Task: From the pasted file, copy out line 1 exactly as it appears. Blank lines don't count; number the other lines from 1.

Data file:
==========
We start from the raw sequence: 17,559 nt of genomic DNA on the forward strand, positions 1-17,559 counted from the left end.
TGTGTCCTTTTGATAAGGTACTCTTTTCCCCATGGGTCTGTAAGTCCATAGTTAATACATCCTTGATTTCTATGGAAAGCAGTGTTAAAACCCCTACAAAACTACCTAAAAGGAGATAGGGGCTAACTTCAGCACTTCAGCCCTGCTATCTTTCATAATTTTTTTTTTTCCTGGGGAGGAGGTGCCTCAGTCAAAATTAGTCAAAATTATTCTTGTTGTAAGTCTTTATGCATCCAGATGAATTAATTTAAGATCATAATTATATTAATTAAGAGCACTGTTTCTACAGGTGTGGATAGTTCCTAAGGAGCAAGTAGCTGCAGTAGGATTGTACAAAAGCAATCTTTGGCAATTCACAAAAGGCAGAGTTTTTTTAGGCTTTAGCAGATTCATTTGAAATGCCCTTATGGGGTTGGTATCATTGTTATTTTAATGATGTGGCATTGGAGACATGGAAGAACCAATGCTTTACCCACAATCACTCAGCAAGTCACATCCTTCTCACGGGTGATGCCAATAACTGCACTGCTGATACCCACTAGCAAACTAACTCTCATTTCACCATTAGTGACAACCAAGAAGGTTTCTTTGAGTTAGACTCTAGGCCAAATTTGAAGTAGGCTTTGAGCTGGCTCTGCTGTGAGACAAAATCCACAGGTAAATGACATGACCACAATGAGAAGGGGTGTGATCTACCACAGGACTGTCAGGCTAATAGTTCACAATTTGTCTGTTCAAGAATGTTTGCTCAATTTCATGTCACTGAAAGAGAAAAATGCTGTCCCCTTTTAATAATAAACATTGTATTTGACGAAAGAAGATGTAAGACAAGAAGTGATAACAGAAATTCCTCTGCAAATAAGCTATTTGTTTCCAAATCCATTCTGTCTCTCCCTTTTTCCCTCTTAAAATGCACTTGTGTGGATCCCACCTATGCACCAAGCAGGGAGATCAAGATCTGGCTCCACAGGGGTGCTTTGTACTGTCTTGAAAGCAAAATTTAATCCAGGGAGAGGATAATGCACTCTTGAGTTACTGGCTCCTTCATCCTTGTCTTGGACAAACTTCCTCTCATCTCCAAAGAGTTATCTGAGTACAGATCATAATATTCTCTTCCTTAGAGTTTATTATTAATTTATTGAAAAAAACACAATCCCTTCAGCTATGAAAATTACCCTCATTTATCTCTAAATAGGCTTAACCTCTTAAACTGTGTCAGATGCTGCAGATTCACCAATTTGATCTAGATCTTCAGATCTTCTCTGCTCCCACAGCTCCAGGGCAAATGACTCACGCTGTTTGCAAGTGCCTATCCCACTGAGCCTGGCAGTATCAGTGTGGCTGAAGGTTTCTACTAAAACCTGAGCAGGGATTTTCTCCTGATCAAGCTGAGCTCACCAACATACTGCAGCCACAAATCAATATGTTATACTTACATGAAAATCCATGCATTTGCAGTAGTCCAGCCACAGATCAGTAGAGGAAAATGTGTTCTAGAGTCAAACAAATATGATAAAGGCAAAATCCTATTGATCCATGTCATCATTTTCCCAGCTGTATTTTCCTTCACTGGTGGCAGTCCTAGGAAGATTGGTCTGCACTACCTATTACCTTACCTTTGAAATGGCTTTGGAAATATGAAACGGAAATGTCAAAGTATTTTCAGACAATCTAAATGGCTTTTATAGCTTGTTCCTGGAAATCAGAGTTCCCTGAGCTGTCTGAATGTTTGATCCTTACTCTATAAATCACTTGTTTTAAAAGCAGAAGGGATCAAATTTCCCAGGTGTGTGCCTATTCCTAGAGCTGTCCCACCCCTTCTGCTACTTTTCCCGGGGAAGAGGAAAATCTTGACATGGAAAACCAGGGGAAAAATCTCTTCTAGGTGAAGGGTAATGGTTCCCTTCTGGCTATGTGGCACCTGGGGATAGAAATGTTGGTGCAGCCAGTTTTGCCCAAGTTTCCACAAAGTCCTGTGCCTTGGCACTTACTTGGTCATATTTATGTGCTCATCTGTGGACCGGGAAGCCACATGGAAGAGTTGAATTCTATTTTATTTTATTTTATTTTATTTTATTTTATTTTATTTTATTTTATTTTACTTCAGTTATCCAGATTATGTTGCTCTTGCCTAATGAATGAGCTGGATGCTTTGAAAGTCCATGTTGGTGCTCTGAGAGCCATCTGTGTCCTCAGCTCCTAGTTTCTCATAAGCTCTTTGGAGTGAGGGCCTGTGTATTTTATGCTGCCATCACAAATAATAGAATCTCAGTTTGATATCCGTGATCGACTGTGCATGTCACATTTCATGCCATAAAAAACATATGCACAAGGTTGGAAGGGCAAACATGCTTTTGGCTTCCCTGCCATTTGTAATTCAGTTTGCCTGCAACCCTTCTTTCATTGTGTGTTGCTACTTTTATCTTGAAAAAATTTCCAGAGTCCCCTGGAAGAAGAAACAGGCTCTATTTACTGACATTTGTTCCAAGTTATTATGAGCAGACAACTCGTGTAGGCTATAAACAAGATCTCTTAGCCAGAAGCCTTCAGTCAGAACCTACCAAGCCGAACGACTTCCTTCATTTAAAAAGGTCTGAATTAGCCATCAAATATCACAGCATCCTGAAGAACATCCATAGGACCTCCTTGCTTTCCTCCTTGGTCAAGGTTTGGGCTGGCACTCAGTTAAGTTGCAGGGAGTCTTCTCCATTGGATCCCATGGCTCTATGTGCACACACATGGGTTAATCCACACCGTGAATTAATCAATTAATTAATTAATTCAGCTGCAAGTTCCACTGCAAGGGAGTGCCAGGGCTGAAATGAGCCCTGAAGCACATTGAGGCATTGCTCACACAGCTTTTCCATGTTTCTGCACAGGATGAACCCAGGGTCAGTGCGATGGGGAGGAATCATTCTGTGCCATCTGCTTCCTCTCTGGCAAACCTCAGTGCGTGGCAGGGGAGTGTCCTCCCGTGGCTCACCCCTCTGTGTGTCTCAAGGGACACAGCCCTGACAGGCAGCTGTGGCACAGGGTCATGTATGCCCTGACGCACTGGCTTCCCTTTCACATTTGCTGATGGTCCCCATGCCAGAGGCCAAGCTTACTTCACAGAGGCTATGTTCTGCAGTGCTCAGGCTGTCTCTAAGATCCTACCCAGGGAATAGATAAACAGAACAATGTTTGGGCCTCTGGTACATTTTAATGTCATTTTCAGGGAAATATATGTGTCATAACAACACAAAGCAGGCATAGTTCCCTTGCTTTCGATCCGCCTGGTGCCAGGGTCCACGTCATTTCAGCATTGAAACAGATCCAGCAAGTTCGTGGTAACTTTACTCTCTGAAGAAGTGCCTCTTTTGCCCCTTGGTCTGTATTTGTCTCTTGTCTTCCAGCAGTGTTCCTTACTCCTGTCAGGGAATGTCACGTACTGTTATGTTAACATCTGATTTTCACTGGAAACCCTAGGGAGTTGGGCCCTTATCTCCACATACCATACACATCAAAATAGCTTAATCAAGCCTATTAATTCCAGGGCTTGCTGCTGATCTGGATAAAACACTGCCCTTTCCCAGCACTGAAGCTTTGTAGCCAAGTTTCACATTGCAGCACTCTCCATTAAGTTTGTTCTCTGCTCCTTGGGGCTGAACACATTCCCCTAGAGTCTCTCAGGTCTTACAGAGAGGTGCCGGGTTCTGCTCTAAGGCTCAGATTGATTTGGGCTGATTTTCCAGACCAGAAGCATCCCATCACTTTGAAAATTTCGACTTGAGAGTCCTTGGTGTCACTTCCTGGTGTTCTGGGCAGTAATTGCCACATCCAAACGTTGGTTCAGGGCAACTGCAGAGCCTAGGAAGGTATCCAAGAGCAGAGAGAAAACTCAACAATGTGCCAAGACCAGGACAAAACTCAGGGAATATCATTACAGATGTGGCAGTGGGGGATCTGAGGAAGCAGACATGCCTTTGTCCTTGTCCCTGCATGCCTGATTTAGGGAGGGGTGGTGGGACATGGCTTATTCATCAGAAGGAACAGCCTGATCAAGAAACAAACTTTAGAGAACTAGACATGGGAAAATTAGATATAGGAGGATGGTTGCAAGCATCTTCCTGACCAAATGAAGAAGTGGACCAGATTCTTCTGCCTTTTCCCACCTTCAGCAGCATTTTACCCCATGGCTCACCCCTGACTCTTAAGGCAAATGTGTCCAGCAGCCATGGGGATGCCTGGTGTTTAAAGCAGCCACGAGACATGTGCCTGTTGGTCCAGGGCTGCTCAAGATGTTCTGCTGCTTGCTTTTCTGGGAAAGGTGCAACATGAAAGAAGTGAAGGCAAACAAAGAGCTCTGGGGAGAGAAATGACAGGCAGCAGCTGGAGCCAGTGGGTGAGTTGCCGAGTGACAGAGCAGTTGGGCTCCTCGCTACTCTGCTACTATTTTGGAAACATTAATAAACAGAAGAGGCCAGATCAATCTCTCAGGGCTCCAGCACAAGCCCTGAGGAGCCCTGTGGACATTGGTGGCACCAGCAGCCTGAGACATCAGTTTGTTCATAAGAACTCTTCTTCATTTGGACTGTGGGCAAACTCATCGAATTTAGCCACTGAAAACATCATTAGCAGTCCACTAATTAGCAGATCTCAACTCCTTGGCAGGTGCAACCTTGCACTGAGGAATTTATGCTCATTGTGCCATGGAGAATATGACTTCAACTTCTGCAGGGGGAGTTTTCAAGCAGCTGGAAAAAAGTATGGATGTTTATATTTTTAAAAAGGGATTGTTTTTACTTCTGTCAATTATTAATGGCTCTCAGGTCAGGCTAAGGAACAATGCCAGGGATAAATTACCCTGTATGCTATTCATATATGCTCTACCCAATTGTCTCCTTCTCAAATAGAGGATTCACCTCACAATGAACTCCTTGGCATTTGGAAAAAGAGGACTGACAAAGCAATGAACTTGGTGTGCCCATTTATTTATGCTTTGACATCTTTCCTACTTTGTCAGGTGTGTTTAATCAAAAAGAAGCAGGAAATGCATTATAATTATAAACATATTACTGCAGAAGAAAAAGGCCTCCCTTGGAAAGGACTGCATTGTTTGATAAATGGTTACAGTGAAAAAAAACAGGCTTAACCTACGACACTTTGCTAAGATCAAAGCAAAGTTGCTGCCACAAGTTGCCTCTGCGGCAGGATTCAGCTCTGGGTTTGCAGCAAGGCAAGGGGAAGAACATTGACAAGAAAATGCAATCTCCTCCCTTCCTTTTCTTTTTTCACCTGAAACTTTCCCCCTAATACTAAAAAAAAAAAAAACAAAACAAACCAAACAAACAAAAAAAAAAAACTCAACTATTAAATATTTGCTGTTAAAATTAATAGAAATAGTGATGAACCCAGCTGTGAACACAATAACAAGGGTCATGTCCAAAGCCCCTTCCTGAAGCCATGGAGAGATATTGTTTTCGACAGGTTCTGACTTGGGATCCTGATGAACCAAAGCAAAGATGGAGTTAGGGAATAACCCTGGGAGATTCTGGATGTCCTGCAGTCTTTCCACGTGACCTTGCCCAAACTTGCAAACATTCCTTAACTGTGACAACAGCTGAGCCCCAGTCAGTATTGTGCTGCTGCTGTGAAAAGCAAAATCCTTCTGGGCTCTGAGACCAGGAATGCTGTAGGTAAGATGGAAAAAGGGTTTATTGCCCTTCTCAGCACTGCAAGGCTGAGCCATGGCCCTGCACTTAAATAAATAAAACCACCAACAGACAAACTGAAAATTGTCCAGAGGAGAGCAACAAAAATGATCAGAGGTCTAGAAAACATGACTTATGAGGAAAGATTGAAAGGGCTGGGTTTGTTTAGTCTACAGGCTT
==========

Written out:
We start from the raw sequence: 17,559 nt of genomic DNA on the forward strand, positions 1-17,559 counted from the left end.